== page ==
April 6, 1982 - Newly acquired shortstop Ozzie Smith made his Cardinal debut on Opening Night in Houston, as the Redbirds pounded out 18 hits to crush the Astros, 14-3.  Houston starter Nolan Ryan only made it through three innings, allowing six earned runs on eight hits.  Ozzie collected two hits and 2 RBI in five trips to the plate, while catcher Darrel Porter hit the lone home run for St Louis; but this was a team that seldom relied on the long ball as an offensive weapon that year.  Cards' starter Bob Forsch breezed through this one (8 IP - 3 earned runs) to get the win.

April 7, 1987 - This was Opening Day for the Cardinals as they squared off against the Chicago Cubs at Wrigley Field, with John Tudor getting the start for St Louis against Rick Sutcliffe.  Tudor was not sharp early on, as Chicago grabbed a quick 3-0 lead after two innings; however, the Cardinals knocked Sutcliffe out of the game in the third-inning, after plating five runs to take a lead they would not relinquish.  Sutcliffe's final pitching line:  2.2 IP - 4 hits - 5 runs - 7 BB - 0 SO.  Coming in to relieve Sutcliffe in that disastrous third-inning for the Cubs was future Hall of Famer, Greg Maddux, who worked 3.1 innings of solid relief, allowing no runs on just two hits.  Tudor settled down after that shaky start, but was removed from the game after working just enough to qualify for the win - 5 IP - 8 hits - 3 runs - 3 BB - 2 SO.  Reliever Bill Dawley pitched the final four innings for St Louis, allowing just one hit and no runs, walking nobody, while striking out three, to earn a somewhat dubious save.  He was the beneficiary of a four-run seventh-inning which put the game on ice for the Redbirds, who would be heading to their third World Series in six seasons; but this would essentially be the end of the magical era of St Louis Cardinals baseball known as Whitey Ball; just prior to the All Star break in 1990, Herzog abruptly announced his resignation, as the team was heading for an unprecedented last place finish in the NL East.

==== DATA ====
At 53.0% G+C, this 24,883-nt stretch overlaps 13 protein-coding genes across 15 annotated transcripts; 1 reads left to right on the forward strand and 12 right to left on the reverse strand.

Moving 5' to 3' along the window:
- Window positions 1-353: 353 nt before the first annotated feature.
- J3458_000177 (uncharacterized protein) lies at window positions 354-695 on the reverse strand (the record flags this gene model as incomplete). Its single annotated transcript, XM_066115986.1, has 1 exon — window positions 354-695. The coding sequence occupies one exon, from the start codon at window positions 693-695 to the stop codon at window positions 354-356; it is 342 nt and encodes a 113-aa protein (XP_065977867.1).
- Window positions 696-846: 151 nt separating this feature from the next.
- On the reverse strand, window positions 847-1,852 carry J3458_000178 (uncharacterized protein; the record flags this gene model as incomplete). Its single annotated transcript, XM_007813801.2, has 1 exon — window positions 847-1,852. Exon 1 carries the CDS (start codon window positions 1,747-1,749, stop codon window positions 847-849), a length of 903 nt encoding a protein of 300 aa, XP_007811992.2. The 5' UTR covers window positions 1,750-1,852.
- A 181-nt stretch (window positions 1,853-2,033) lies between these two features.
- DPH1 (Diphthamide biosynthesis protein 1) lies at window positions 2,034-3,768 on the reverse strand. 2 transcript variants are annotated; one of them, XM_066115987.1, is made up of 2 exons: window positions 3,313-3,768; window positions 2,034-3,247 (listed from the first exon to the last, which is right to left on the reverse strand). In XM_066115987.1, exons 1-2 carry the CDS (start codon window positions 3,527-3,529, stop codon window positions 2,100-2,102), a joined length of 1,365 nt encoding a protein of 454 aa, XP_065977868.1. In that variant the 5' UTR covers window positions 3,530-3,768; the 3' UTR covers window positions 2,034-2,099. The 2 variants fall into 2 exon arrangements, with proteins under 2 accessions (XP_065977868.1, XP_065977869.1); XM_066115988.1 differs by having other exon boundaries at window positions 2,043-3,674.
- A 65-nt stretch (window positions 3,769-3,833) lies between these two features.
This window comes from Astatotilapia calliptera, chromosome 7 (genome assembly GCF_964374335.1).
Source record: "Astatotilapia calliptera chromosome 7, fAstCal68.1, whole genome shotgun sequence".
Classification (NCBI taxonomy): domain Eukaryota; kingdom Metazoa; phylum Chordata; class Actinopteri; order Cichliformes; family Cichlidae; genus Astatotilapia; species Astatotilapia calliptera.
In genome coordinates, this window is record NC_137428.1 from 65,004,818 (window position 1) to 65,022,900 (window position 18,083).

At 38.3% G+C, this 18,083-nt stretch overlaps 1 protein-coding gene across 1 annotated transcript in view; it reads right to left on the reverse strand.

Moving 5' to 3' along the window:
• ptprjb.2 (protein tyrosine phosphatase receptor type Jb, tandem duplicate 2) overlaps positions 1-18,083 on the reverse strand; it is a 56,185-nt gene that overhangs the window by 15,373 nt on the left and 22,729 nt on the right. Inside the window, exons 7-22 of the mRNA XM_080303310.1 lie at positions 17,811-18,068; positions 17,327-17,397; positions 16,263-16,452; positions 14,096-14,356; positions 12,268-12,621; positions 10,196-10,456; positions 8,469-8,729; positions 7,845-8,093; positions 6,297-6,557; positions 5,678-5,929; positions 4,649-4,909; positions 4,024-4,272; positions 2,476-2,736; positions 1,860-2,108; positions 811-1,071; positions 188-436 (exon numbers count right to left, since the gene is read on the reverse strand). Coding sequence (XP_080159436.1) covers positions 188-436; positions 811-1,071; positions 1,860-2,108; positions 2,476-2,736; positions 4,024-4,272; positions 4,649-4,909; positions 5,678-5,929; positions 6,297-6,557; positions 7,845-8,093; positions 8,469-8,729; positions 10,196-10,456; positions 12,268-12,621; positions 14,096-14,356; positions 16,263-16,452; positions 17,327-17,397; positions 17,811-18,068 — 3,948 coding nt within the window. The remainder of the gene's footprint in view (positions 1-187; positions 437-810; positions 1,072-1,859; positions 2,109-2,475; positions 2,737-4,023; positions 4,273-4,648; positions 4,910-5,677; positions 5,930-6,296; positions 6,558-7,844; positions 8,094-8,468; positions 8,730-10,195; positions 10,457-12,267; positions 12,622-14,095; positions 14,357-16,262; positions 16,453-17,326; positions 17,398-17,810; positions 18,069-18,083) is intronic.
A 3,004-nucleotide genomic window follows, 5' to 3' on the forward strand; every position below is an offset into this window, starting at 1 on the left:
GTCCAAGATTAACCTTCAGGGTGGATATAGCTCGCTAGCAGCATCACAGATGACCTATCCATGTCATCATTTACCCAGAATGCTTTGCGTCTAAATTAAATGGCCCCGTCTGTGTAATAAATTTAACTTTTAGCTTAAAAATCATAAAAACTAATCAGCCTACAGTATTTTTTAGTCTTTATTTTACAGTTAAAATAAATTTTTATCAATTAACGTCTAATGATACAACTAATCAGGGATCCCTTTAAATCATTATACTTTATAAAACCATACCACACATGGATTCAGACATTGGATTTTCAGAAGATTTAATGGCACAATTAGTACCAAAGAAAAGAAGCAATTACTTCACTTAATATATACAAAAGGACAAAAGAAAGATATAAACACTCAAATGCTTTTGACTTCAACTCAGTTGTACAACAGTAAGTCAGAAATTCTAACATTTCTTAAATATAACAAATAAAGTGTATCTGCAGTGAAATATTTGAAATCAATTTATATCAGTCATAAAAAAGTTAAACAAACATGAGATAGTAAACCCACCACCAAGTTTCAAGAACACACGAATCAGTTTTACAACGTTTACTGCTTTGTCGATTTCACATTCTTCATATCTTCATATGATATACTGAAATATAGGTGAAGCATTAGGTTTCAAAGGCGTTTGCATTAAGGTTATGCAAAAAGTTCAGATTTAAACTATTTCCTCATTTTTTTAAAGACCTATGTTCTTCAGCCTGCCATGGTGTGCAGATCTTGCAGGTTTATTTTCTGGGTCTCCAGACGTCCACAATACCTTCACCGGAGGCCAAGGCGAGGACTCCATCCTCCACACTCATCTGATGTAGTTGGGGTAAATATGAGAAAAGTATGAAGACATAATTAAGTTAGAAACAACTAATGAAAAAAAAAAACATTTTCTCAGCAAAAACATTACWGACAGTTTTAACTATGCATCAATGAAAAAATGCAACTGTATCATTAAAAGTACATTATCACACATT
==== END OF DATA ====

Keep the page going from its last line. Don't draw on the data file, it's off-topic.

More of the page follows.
April 8, 2000 - In a game that somewhat typified the Steroids Era, the Cardinals outslugged the visiting Milwaukee Brewers, 10-8.  Starting pitcher Daryl Kile allowed four earned runs in 5.1 innings of work, but left with the lead. and the bullpen managed to keep the Brewers at bay, although it took five different relievers to hang on:  Slocumb, Mohler, Thompson, Orosco, and Veres - who got the save.  The hitting star was Redbirds' third baseman Fernando Tatis, who went 3 for 4 with 4 RBI; while slugger Mark McGwire, playing in his last injury-plagued season with St Louis, hit his first home run of the year - a solo shot.  The Cardinals would easily win the NL Central that season, but would fall to the New York Mets in the NLCS.  However, with the addition of Jim Edmonds to patrol centerfield for St Louis, this was clearly a team on the rise; the following year, the Albert Pujols Era would begin, and eleven years later, the franchise would have two more World Championships to its credit; with a future that appears brighter than ever, even after Albert became an Angel.

Tuesday, April 1, 2014

April 1

April Fool's Day has not been kind to the St Louis Cardinals; rather, it has been a cruel joke three out of the four times the Redbirds have been scheduled to play on this practical joker's holiday.  Last year, for example, Adam Wainwright's opening day assignment in Arizona versus the Diamondbacks was a far cry from the gem he hurled last night in Cincinnati (no runs on three hits in seven innings, with nine strikeouts).  On April 1, 2013 Waino surrendered four runs (all earned) on eleven hits in just six innings of work.  Arizona tacked on a couple more runs en route to an easy 6-2 win.

Back in 2008, the Cardinals hosted the Colorado Rockies, as Kyle Lohse started for St Louis, worked five scoreless innings, and was in line to get the win when Yadier Molina broke a scoreless tie with a fifth-inning solo home run (sound familiar?).  Colorado was held in check until the eighth-inning, when our old friend Ryan Franklin retired nary a single batter, loading the bases on two singles and a base on balls.  By the time the mess was over, the Rockies had a 2-1 lead which they never relinquished, as Franklin chalked up another blown save and a loss in one fell swoop.